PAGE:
There are important exceptions to this rule. Beth Simmons, Jutta Brunnée & Stephan Toope and Harold Koh are probably the most prominent outliers, and I propose building on their work to develop a better understanding of individuals’ contribution to the everyday life of international law. Nevertheless, even among such “disaggregationist” scholars, the recognition of non-state actors’ contribution to the practice of international law has often been confined to a limited cache of individual actors: state officials, such as judges (See, e.g., Eyal Benvenisti & George W. Downs, National Courts, Domestic Democracy, and the Evolution of International Law, 20 Eur. J. Int’l L. 59 (2009)) or central bankers, (See, e.g., Michael S. Barr & Geoffrey P. Miller, Global Administrative Law: The View from Basel, 17 EUR. J. INT’L L. 15 (2006)). or non-governmental organizations’ (NGO) activists (See, e.g., Margaret E. Keck & Kathryn Sikkink, Activists Beyond Borders (1998)). However, individual people are involved in the everyday life of international law in ways we have not satisfactorily accounted for. Alone, or in collaboration with others, people use international law, operate in its shadow, make sense of its guidance and produce or advocate for measures compliant or noncompliant with international norms. Individual people participate in the making, interpretation, implementation, development and breaking of international law.

To account for the contribution of ordinary individual people to international legal practice, I propose a turn to “constructivist methodological individualism” (CMI). This approach entails, first, the methodological commitment to considering all norms, structures and development of international law as ultimately explicable through actions of individual people; in other words, presuming that the everyday practice of international law is ultimately done by individual people. Crucially, CMI aims to include not only practice by political leaders or elite actors, but also, potentially, the practice of any ordinary, private individual. At the same time, second, this approach recognizes that individuals are in fact influenced and shaped to a great extent by their social context, which includes international norms and institutions. I therefore propose a simultaneous methodological commitment to considering the influence of international norms and institutions on individuals and individuals’ actions. Third, this approach entails a commitment to considering the reciprocal interaction between individuals and international law as jointly constructing the social reality in which the international legal system operates.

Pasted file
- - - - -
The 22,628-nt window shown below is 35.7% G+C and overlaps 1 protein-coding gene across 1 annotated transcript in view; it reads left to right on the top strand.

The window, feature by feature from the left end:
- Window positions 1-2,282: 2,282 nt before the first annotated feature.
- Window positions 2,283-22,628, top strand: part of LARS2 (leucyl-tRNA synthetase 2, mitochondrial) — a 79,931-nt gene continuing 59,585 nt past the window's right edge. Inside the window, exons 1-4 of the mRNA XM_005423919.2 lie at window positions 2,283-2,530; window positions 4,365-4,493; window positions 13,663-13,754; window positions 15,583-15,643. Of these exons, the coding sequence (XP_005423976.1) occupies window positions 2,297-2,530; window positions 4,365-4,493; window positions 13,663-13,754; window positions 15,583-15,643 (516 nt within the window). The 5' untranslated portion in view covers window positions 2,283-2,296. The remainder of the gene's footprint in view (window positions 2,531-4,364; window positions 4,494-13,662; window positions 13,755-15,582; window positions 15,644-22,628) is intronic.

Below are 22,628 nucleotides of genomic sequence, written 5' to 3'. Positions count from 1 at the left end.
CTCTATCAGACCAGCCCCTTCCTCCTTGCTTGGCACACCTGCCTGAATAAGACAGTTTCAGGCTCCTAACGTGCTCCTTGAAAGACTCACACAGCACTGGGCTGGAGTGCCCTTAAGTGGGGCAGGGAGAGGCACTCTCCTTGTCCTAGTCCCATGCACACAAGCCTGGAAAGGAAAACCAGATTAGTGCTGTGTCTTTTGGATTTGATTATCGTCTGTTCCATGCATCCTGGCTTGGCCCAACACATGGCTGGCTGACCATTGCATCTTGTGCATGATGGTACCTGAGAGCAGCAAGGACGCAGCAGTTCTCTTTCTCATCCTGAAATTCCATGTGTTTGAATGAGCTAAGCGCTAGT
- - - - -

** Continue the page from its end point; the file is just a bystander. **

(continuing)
Jason Sandman is a concerned father: he is deeply worried for his toddler’s future in a world affected by climate change. In co-founding Climate Dads, he has sought to create a platform where parents can collaborate to take leadership in their communities in order to address the calamities that the future holds (Jason Sandman, From Urgency to Agency: Youth Leadership in the Age of Climate Awareness, Climate Dads). Following President Donald Trump’s decision (see also, here) to withdraw the United States from the Paris Agreement on climate change, Climate Dads joined thousands of U.S. cities, states, companies, universities, faith groups and tribal communities in forming a coalition of non-state, sub-federal actors, which has pledged to meet the United States’ undertakings under the Agreement in its stead. While one may be inclined to write off this movement as merely symbolic, if members of this coalition deliver on their respective pledges to cut emissions, the United States’ nationally determined contributions (NDCs) under the Paris Agreement may be met despite resistance from the Trump Administration.